Tins metal, which 3 rather heavier than gold, is of a greyish white color, and is capable of receiving a very fine polish. The tenacity of pure platinum is almost that, of iron, and for all practicable purposes it may be regarded as infusible ; like iron, it yields to the hammer, and can be welded at a white heat. None of the simple acids will attack it, and therefore it ia used to make vessels for their manufacture, its only drawback being the great expense. It is dissolved by a mixture of nitric and muriatic acids. When in an extremely divided stale, platinum has a peculiar property of absorbing great quantities of gas, and also of igniting and becoming red hot in a stream of hydrogen. Platinum was not known in Europe until the middle of the last century, although it was known long before on this continent, where it had received the Spanish name of platinu, or little silver. It is found in Peru and Russia, which last country affords about one thousand pounds annually, and about six hundred pounds are given to the world every year by Borneo.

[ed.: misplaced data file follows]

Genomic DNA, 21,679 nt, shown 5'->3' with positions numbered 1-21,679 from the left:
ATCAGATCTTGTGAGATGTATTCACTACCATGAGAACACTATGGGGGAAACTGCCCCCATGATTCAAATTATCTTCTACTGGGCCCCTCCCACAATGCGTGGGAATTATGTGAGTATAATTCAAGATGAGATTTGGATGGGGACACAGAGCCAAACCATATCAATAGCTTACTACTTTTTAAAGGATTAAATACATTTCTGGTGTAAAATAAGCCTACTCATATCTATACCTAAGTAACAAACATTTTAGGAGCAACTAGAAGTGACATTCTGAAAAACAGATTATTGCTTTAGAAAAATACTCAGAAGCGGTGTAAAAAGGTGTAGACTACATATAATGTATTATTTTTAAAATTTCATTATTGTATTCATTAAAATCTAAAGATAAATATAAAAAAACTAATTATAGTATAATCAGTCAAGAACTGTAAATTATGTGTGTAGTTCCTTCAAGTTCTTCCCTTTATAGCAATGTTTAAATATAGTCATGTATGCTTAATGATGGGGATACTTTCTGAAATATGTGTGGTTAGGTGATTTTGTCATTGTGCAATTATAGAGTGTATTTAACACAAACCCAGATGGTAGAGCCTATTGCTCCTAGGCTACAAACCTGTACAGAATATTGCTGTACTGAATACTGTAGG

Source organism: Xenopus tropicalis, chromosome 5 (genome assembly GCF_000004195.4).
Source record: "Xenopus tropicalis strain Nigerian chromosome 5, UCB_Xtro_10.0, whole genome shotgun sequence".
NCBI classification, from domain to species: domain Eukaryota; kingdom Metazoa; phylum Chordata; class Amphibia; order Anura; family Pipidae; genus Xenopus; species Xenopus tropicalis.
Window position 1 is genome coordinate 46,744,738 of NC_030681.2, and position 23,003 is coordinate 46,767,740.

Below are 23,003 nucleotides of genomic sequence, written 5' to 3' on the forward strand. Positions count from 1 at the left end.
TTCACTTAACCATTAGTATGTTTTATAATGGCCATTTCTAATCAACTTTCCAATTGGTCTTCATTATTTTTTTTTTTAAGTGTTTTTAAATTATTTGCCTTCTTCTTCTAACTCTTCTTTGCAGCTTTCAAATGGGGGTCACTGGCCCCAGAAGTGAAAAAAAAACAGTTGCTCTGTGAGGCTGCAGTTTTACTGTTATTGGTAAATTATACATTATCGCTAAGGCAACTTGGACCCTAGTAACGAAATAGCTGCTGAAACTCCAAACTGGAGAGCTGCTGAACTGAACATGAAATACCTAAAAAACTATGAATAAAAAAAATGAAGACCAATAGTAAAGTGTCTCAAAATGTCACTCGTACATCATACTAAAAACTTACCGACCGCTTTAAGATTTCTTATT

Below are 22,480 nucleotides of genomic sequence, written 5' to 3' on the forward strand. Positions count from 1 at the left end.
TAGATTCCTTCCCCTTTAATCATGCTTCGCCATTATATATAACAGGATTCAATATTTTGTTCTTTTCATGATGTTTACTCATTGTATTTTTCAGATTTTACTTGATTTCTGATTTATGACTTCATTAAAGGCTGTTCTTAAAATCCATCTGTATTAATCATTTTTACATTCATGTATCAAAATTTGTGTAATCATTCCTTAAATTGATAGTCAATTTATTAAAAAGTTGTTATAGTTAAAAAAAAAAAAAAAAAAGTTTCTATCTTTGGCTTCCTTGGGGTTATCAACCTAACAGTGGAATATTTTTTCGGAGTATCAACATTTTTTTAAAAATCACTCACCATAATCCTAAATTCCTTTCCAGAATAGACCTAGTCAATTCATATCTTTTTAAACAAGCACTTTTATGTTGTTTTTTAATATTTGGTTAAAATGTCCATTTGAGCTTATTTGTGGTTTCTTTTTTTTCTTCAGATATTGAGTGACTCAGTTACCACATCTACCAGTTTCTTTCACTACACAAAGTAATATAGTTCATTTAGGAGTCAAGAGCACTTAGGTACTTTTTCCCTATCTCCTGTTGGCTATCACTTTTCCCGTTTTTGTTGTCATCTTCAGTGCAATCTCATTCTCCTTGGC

This article was originally published with the title "Platinum" in Scientific American 13, 17, 129 (January 1858)